For a lot of people, bitcoin can be a trip to the midway of a county fair where all sorts of opportunities and prizes await the next sucker, um, investor. Or the virtual currency can be a funhouse where mirrors distort reality and what appears large is really small and vice versa.
Lack of regulation combined with rapid growth and a strong criminal element has created an unfamiliar landscape for most bitcoin investors. Before the FDIC insurance program in 1933, creditors, including savings depositors, were expected to do their own due diligence and determine if any given bank was safe for deposits. An unfounded rumor could easily fuel panic and a run on the bank.
Observing the Mt.Gox bitcoin exchange is the most recent incarnation of those old days.
Mt. Gox was one of the largest bitcoin exchanges until the site became a cyber-theft victim, forcing the company to halt all bitcoin withdrawals. For a few days earlier this month, cash withdrawals potentially offered an enormous payday for bitcoin buyers on its exchange.
A bitcoin on Mt. Gox is trading for about $125 per coin, while the CoinDesk index of several other bitcoin exchanges currently prices a bitcoin near $570.
The $445 price disparity creates a potential arbitrage opportunity, albeit one filled with peril. If Mt.Gox resumes bitcoin withdrawals, a $125 bitcoin investment inside the Mt. Gox exchange should immediately jump in value to $570, the overall market value -- or perhaps more because Mt. Gox resuming business as usual will likely fuel renewed overall confidence in bitcoins.
However, there is another way to view the pricing discrepancy: The difference is the market's odds that Mt. Gox will go out of business, leaving creditors and users twisting in the wind from losses. In other words, the market is pricing about an 80% chance that Mt. Gox will not resume bitcoin withdrawals.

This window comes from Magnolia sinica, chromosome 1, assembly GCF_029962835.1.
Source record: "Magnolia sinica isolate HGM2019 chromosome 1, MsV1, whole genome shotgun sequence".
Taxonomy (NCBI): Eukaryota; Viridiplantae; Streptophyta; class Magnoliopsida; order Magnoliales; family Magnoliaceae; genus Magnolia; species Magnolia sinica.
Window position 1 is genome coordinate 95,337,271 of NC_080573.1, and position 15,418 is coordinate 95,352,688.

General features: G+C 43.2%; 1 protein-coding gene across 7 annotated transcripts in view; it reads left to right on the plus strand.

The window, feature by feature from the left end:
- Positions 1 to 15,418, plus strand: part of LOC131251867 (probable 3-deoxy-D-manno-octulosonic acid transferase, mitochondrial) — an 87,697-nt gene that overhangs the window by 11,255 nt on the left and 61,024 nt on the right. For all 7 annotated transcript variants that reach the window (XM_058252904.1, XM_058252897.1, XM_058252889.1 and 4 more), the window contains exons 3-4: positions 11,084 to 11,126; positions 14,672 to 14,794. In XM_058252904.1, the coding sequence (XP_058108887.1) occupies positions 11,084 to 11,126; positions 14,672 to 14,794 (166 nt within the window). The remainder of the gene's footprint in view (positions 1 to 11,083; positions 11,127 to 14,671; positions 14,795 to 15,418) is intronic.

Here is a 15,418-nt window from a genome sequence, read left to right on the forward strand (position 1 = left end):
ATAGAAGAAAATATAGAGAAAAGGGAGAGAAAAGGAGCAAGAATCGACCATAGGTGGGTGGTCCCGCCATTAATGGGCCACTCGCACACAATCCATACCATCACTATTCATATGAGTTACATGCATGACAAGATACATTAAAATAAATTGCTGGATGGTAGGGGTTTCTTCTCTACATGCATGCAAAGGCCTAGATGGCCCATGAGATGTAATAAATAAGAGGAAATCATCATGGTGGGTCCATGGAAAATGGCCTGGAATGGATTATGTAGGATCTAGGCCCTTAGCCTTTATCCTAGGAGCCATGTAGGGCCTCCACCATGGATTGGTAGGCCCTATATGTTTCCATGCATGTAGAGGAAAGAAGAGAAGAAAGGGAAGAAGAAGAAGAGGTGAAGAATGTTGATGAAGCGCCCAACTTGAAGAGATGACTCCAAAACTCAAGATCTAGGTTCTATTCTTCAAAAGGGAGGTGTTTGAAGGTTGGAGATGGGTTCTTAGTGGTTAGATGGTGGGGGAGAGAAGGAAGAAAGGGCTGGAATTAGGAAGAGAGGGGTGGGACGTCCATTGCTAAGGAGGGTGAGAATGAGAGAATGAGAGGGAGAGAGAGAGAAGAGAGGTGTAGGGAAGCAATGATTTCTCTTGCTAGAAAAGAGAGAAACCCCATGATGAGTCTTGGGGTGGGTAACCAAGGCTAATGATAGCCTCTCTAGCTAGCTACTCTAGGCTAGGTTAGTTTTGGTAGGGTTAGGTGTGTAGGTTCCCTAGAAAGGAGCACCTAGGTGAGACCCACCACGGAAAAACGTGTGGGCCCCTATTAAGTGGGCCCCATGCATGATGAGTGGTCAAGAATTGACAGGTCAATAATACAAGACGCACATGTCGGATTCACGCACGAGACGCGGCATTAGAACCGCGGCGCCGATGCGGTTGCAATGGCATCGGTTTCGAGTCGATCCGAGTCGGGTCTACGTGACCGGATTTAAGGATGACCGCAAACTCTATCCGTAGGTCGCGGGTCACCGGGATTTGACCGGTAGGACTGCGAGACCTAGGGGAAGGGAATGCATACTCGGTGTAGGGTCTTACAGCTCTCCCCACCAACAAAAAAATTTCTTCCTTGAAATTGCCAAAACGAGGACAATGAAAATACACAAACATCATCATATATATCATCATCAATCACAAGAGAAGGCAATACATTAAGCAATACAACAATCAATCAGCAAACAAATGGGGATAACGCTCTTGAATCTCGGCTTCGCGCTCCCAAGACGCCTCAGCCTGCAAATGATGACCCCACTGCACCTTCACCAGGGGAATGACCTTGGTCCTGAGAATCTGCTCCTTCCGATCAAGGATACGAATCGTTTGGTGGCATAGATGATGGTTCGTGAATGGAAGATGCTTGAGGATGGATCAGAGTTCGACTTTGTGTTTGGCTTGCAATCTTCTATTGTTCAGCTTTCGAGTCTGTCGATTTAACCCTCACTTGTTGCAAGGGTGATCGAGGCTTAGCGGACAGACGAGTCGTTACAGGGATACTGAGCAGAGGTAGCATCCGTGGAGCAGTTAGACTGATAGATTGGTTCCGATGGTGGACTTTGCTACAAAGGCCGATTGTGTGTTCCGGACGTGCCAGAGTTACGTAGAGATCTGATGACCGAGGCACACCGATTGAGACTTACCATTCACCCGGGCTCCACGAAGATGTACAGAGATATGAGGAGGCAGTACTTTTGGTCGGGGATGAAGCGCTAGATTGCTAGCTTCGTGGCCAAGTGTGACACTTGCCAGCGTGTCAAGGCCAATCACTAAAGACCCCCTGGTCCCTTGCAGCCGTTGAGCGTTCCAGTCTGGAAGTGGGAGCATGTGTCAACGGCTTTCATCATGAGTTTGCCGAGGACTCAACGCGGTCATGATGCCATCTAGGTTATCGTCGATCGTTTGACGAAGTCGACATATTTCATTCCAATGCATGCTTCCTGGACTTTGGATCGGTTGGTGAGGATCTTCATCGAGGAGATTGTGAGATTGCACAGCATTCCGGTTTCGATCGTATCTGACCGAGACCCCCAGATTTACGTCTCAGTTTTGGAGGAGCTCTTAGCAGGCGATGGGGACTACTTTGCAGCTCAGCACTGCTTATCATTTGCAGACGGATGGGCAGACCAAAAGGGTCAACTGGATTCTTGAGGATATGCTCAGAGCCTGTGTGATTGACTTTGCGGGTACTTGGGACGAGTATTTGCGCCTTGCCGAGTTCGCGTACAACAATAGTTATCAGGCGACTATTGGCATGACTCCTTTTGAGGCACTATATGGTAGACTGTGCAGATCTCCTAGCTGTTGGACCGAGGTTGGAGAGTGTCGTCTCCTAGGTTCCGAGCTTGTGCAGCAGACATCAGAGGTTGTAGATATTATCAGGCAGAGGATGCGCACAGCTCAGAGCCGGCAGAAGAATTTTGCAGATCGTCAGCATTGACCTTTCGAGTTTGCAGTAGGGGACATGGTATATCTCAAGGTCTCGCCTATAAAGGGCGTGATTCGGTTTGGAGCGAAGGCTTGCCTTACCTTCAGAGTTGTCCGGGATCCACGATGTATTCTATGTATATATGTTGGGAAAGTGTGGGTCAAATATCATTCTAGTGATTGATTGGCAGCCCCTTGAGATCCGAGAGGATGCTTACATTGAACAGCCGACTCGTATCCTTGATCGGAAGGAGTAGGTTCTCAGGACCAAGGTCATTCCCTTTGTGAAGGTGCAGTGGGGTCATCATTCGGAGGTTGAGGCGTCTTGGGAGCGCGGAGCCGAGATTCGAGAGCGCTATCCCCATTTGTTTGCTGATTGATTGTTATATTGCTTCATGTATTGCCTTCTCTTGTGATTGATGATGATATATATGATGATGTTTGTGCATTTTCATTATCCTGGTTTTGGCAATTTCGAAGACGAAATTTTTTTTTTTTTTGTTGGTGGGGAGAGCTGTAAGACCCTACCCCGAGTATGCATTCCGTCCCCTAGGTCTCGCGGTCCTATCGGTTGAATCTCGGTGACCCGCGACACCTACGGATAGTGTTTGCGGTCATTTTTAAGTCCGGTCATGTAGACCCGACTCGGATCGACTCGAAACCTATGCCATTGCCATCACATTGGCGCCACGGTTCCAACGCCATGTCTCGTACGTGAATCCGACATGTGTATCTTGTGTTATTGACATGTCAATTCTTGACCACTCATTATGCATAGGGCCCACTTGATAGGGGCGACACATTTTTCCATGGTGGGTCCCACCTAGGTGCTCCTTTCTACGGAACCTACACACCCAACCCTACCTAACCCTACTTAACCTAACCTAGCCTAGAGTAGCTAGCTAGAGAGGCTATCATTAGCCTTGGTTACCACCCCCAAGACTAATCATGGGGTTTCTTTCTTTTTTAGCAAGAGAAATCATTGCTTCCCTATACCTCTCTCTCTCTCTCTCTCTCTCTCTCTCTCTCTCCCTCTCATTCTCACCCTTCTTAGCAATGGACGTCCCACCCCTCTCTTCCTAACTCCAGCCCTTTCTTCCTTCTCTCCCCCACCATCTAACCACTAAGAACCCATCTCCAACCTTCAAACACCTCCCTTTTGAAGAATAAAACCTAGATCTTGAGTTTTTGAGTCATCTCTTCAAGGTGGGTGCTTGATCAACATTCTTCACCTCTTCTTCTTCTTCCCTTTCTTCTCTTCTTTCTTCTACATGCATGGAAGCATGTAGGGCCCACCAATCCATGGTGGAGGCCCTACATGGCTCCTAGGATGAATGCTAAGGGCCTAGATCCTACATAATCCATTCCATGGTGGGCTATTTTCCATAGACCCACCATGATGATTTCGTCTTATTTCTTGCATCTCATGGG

If those odds sound attractive to you, by all means take a chance. I wouldn't touch it.
You may want to skip forward until 1:55 into the video.
In fact, if Mt. Gox was a publically traded stock I would short it. Watch this YouTube video of an exchange between Mt. Gox's CEO Mark Karpales and a creditor who flew from London in an attempt to get his money back. The sound quality is poor, but it provides a sense of the challenges creditors are facing.
Karpales brushes the client off as an annoyance and offers no solutions, maybe because he doesn't have one. If Karpales knows there isn't a likely positive outcome, there isn't much incentive to try to keep customers. The market no longer believes it's a technical issue preventing bitcoin withdrawals, but a financial one.
If Mt. Gox doesn't have the bitcoins available for customers to withdrawal, its only viable option for survival may be to only allow cash withdrawals until enough bitcoins are exchanged for cash that Mt. Gox is able to operate again. Also, the $445 arbitrage opportunity mentioned early is available to one, namely Mt. Gox itself.
Karpales may have tipped his hand when he resigned from the board of the Bitcoin Foundation. Why would he resign if Mt. Gox was about to resume business as usual? On the other hand, why would he continue on the board if he was about to exit the bitcoin business?
These are questions all bitcoin investors, especially ones with money inside of Mt.Gox should be asking right now.
At the time of publication the author had no position in any of the stocks mentioned.
This article represents the opinion of a contributor and not necessarily that of TheStreet or its editorial staff.